February 4, 2016 — The Patent Trial and Appeal Board recently denied institution of Amgen’s inter partes review against an AbbVie patent covering HUMIRA® (currently, the best-selling drug in the world).
IPR2015-01514 – Amgen, Inc. v. AbbVie Biotechnology Ltd. (Paper 9)
In its Preliminary Response (Paper 8), AbbVie stated that the patent at issue, U.S. 8,916,157, covers HUMIRA®. In reaching its decision to deny institution, the PTAB first construed two claim phrases. The PTAB then performed an obviousness analysis, and agreed with AbbVie that an article cited by both parties (the “Wang article”) “suggests a high degree of unpredictability in the antibody formulation art.” A key takeaway from this case is that a patent challenger needs to rely on references that provide more than just general guidance, and do not underscore the unpredictability of the undertaking.
The PTAB found that the term “stable” as used in the preambles of the independent claims (1 and 24) “ breathes life and meaning into [the claims], and, therefore, limits [their] scope.” The PTAB also agreed with AbbVie that one of skill in the art “would have understood that a formulation would need to be stable for storage and use.” The PTAB also found that “a more specific threshold is unnecessary to understand the broadest reasonable interpretation of ‘stable’ with sufficient clarity to further analyze the claims in light of the cited prior art.”
The PTAB then construed the term “a human IgG1 anti-human Tumor Necrosis Factor (TNFα) antibody, or an antigen-binding portion thereof, … wherein the antibody comprises the light chain variable region and the heavy chain variable region of D2E7.” The PTAB disagreed with AbbVie’s asserted construction, and found that “the broadest reasonable interpretation of the entire phrase allows for either an antibody comprising the light chain variable region and the heavy chain variable region D2E7, or one or more fragments of D2E7 that retain the ability to specifically bind TNFα.”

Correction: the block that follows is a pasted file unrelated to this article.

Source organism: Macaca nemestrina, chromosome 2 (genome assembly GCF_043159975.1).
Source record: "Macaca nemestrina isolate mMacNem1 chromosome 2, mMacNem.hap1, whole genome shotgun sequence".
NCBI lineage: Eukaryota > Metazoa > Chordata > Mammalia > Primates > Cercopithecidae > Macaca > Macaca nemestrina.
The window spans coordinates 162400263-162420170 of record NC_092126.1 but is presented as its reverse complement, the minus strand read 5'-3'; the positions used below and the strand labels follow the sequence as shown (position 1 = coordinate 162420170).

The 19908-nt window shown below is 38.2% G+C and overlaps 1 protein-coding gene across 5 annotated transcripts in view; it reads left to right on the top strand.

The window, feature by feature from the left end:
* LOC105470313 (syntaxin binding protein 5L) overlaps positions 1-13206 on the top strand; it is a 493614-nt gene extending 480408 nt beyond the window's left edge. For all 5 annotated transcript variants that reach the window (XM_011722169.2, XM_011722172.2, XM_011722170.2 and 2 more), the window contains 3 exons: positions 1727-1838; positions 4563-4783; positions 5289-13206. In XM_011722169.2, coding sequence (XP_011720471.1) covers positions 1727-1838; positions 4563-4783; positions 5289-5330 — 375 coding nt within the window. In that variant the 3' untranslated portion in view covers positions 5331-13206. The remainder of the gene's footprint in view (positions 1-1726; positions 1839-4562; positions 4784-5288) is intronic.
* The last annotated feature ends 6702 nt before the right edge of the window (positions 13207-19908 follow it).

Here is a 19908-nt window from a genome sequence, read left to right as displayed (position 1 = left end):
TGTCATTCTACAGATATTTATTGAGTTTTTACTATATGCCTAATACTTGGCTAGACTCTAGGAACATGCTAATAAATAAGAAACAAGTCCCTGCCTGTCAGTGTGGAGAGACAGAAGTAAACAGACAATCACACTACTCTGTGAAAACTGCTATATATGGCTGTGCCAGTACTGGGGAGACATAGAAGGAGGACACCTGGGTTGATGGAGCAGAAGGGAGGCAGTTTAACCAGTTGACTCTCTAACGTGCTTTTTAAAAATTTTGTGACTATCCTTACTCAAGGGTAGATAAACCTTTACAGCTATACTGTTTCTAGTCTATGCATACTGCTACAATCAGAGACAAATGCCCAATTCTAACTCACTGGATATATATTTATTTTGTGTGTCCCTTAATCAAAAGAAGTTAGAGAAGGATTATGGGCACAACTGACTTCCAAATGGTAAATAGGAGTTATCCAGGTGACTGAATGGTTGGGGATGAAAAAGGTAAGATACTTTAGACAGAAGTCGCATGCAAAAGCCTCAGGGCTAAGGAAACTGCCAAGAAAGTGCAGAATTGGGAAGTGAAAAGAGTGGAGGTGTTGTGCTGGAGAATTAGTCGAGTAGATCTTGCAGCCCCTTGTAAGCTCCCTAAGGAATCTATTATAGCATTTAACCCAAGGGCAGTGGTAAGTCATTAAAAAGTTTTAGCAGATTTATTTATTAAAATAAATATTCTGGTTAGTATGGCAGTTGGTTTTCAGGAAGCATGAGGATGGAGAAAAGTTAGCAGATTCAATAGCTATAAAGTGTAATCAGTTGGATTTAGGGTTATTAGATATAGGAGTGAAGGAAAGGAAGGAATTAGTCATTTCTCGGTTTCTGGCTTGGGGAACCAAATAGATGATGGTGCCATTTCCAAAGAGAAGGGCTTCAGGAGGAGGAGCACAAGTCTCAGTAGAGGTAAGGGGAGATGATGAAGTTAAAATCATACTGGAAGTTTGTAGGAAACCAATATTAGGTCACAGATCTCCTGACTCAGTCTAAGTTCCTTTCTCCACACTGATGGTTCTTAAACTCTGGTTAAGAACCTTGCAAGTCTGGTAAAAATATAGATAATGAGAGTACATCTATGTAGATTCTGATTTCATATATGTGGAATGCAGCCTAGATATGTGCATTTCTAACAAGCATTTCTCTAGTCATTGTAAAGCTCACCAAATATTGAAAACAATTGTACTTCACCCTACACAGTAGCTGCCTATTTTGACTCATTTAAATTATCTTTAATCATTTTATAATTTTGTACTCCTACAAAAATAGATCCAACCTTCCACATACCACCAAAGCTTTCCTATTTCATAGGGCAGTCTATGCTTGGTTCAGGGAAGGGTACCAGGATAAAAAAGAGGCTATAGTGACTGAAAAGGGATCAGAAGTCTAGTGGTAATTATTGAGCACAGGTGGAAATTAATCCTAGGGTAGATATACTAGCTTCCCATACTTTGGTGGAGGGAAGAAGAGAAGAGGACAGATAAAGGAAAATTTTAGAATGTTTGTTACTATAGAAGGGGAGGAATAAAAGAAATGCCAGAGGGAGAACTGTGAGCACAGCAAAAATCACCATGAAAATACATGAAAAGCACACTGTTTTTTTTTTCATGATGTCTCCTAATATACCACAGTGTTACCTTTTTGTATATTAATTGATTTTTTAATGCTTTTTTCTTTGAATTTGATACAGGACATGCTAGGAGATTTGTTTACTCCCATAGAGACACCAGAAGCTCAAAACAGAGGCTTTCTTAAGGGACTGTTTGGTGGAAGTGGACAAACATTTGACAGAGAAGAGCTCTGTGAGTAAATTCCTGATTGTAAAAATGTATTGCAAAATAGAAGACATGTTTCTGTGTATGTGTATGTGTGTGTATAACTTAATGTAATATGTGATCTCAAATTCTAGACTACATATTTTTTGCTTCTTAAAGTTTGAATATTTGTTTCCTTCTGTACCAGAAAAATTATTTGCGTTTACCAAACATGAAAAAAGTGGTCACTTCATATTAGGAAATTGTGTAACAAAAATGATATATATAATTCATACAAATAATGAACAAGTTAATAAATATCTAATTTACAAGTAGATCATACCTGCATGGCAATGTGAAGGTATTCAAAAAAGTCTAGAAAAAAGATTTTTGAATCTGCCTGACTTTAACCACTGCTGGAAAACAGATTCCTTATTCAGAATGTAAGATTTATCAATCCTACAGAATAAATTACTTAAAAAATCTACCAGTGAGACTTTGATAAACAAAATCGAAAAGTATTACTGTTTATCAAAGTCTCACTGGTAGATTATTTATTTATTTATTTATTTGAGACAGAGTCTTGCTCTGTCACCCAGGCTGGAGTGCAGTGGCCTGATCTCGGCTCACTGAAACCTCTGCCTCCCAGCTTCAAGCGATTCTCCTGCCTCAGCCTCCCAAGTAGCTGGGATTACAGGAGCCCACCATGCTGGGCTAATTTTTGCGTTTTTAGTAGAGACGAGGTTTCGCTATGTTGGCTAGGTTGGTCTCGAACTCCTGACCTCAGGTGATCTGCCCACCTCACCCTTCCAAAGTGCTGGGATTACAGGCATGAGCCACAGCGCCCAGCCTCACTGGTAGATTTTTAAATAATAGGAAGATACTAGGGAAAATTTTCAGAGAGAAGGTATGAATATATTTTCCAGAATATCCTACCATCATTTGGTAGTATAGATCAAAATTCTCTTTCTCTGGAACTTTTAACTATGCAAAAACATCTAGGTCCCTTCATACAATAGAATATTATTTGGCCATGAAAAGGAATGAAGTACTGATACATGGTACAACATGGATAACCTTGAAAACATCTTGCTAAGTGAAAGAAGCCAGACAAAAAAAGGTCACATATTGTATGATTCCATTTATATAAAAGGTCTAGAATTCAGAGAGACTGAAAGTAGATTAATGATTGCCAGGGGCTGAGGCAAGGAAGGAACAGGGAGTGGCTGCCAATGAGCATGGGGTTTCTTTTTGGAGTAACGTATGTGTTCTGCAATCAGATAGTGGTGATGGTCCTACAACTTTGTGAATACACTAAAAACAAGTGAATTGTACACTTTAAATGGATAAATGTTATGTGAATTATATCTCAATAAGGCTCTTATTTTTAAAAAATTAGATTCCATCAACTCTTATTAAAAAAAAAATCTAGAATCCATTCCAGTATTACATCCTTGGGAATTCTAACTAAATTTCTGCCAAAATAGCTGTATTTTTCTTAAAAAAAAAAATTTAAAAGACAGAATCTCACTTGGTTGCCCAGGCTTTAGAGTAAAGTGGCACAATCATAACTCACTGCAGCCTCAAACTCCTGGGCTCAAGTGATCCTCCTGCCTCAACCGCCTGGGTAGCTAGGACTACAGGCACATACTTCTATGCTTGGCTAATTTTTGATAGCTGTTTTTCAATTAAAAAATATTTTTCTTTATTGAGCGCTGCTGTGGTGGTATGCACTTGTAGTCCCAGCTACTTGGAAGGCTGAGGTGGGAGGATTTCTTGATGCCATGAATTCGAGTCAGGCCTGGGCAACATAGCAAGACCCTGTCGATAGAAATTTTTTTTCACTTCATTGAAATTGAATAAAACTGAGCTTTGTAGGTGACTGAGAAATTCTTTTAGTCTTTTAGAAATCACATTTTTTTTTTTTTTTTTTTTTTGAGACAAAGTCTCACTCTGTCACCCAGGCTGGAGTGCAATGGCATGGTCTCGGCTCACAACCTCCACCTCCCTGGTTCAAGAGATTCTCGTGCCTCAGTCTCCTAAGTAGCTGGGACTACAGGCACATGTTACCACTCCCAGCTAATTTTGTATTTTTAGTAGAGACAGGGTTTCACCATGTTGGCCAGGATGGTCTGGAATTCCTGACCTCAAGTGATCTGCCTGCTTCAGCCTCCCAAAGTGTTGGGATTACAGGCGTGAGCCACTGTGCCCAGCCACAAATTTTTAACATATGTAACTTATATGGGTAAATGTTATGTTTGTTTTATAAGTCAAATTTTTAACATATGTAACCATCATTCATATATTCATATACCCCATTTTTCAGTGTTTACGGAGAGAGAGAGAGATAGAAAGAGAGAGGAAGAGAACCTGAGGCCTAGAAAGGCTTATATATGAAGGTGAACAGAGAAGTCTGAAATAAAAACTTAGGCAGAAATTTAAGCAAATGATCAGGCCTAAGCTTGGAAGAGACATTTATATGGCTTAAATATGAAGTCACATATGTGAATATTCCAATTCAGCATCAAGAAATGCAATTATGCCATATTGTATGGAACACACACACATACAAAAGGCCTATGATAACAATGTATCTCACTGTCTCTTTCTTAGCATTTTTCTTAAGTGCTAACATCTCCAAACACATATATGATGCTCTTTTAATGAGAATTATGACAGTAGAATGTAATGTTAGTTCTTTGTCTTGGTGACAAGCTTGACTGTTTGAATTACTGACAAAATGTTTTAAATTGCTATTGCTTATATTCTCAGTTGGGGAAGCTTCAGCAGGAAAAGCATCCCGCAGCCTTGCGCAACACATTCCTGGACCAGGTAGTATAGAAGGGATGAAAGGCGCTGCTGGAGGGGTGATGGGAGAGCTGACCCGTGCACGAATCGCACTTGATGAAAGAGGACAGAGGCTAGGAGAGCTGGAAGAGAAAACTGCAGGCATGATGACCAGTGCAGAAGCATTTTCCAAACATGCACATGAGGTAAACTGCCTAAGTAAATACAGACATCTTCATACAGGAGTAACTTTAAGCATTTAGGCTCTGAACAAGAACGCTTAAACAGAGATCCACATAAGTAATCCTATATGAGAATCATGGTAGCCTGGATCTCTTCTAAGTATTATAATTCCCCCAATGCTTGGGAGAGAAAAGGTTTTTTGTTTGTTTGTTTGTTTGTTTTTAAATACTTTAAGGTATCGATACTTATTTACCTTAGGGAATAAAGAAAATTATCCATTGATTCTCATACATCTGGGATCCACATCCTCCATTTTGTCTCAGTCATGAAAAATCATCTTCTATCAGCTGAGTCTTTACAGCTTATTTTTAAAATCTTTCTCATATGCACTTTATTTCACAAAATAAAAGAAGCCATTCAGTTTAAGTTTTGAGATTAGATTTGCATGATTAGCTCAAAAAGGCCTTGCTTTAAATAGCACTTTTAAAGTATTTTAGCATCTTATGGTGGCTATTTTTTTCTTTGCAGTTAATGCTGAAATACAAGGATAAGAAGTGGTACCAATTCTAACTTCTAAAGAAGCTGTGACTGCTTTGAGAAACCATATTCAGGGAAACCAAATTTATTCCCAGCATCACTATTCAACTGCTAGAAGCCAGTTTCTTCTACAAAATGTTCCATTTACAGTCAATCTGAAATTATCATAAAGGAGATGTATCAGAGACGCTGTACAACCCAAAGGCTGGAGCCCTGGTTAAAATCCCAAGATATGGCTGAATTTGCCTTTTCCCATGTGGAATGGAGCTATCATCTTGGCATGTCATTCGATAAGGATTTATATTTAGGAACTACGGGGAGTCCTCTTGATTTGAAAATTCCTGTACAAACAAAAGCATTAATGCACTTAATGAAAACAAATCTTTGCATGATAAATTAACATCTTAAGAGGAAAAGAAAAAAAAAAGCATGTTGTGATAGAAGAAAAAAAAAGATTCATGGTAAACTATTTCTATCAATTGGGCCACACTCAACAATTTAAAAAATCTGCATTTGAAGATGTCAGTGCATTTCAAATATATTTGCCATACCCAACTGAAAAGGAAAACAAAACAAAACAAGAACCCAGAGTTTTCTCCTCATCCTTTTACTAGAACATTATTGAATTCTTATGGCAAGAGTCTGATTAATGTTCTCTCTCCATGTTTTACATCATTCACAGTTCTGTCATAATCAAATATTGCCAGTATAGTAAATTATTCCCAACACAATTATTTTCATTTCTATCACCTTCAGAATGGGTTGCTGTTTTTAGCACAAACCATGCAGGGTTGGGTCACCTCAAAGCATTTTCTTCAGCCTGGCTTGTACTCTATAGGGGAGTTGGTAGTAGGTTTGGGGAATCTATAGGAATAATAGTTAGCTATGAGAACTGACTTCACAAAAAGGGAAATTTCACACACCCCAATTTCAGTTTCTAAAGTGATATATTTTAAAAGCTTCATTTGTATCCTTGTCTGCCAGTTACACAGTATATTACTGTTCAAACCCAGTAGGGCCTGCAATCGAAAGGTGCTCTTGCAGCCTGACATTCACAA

In its obviousness analysis, the PTAB noted that both parties cited the Wang article as evidence of the state of the art at the time of invention. The PTAB also noted that the Wang article begins: “One of the most challenging tasks in the development of protein pharmaceuticals is to deal with physical and chemical instabilities of proteins.” Amgen asserted that the Wang article “teaches all of the excipient components recited in the challenged claims …, and how to optimize those features to develop a stable formulation.” Amgen did not, however, quote or cite specific portions of the Wang article for this proposition. Instead, Amgen relied on further discussion in the declaration of its expert (Randolph).
AbbVie responded that the Wang article demonstrates unpredictability in the art of formulating proteins, quoting the Wang article: “‘[v]ery often, proteins have to be evaluated individually and stabilized on a trial-and-error basis.’” Moreover, AbbVie pointed to Amgen’s prior reliance on the Wang article as evidence of unpredictability in the art during prosecution of Amgen’s own protein formulation patent applications, as well as to Randolph’s prior published statements regarding the complexities of protein folding and instability.
Upon consideration of the arguments and evidence, the PTAB was not persuaded that the prior art provided sufficient guidance such that a skilled artisan would have had a reasonable expectation of success in arriving at the formulation of stable, liquid pharmaceutical compositions as claimed.
Thus, AbbVie was able to stop an IPR attempted by Amgen before it was instituted. Restricted by IPR rules against submitting its own expert declaration in its preliminary response to Amgen’s petition, and restricted against new evidence in general, AbbVie nevertheless was able to present an effective argument. It argued both from the petition-cited reference itself, and “old,” not new, evidence in the form of Amgen’s own past patent applications and Amgen’s expert’s own past published statement.
Effective use of available evidence by the patent owner, by effective research in the preliminary response period, to locate any and all available and persuasive evidence, such as from the petitioner’s own prosecution files, and the petitioner’s expert’s past publications, is another key takeaway. The petitioner anticipating such a take-down effort and preparing a petition that will survive it is another